Motorised access to the countryside
The use of motor vehicles in the countryside is a complicated subject which raises strong feelings. More and more people are using motorised propelled vehicles (MPVs) like 4x4s or motorbikes for recreation.
The three main forms of provision for off-roading come from:-
Motorised vehicles (MPVs) can use 'Byways Open to All Traffic' (BOATs). This is the only classification of highway that provides conclusive public rights for the use of MPVs - there are about 220 kilometres of these byways in Powys. To find out which byways or routes you can use with an MPV, then you need to view the Definitive Map and Statement at the Council Offices in Llandrindod Wells. OS Explorer Maps will show where byways are, along with other public rights of way but they are not definitive and may have errors. Another good place is the trailwise website which shows where byways are and also whether the route is subject to a Traffic Regulation Order.
MPVs cannot be used on public footpaths, bridleways and restricted byways without lawful authority and it is a criminal offence to do so. If you think that public MPV rights exist over a private track or footpath, bridleway or restricted byway then you must apply to the Council with your supporting evidence to amend the Definitive map, for which more detail is available at Making changes to public rights of way.
There are misconceptions about the use of MPVs, and it is important that the public understands the legal position, and what is being done to tackle illegal use of MPVs.
The Welsh Off-Road Motoring Steering Group (WORMS) helps agencies to work together to give consistent guidance across Wales.
The WORMS (Ed/Enf) Working Group is responding to the concerns local communities have voiced about illegal MPV use by providing accurate information and ensuring consistency across Wales.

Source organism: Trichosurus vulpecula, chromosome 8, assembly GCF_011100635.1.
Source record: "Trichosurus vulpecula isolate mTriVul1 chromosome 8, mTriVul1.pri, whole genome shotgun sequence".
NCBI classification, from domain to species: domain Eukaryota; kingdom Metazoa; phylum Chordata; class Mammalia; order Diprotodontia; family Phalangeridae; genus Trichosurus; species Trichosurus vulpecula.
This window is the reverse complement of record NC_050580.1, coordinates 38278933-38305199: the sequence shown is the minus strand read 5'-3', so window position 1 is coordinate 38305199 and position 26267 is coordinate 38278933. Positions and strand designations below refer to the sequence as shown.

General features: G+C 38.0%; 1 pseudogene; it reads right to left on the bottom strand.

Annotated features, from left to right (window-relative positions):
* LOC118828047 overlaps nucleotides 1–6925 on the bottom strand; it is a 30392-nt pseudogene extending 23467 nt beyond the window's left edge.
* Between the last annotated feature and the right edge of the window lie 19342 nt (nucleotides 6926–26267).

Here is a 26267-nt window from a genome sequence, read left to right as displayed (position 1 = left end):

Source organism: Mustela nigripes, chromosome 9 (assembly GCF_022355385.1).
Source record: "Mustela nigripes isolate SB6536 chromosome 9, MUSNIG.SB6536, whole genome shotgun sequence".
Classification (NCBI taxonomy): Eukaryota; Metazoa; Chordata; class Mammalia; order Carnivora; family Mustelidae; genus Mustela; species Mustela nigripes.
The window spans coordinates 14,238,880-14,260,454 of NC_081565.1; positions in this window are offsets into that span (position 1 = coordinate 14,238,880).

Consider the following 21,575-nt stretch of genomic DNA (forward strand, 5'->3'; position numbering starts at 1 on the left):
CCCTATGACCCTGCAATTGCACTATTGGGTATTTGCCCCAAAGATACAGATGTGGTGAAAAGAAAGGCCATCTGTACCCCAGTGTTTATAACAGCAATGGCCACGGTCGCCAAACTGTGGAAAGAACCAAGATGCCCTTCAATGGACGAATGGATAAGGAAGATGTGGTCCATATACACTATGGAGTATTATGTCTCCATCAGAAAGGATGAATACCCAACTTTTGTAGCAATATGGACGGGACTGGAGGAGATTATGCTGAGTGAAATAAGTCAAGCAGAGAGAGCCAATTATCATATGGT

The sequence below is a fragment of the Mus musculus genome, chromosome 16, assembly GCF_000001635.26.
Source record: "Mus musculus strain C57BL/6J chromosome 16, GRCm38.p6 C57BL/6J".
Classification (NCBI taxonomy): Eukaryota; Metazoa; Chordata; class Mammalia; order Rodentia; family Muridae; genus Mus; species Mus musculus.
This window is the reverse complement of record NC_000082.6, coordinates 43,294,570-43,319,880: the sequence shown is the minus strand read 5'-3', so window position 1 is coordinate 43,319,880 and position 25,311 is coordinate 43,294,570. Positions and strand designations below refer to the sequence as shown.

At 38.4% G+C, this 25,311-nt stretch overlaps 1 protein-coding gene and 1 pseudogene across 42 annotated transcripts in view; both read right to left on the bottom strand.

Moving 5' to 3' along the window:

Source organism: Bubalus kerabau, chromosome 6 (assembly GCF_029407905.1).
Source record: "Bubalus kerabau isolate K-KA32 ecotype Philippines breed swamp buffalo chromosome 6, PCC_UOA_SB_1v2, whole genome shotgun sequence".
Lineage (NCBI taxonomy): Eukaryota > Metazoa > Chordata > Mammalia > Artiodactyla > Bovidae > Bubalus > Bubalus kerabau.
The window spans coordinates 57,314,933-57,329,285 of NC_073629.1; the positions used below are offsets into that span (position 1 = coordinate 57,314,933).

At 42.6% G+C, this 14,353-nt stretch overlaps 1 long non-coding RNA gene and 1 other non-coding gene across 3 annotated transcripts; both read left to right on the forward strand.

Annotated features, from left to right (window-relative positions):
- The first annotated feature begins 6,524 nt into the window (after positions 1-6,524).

Some of the best information is from a charitable organisation called Treadlightly! This new organisation was founded and is endorsed by the Green Lanes Association (GLASS), Countryside Recreation Access Group (CRAG) and the Trail Riders Fellowship (TRF).
It's hard to enforce the law on off-roading in a rural area as large as mid-Wales, and the appropriate agencies must work together.
Recently, the Mid Wales Off Road Forum (MWORF) was set up, made up of representatives from Dyfed Powys Police, Brecon Beacons National Park Authority, Ceredigion and Powys County Councils, Natural Resources Wales, GLASS, CRAG and the TRF. The Group is chaired by Dyfed-Powys Police.
We have to concentrate our resources in areas that we know have consistent problems with illegal MPV use, and we learn about this through complaints from the public. When we know there's a problem, Powys County Council's Off-Road Unit is put into action.
The MWORF also works with the Highway Authority to determine enforcement on highways that don't currently have definitive MPV rights.
The offences are largely under s.34 Road Traffic Act 1988 for driving on any footpaths, bridleways or restricted byways. The offence is also for driving on private land without lawful authority. This is entirely a Police matter, but the Council works in partnership with the Police.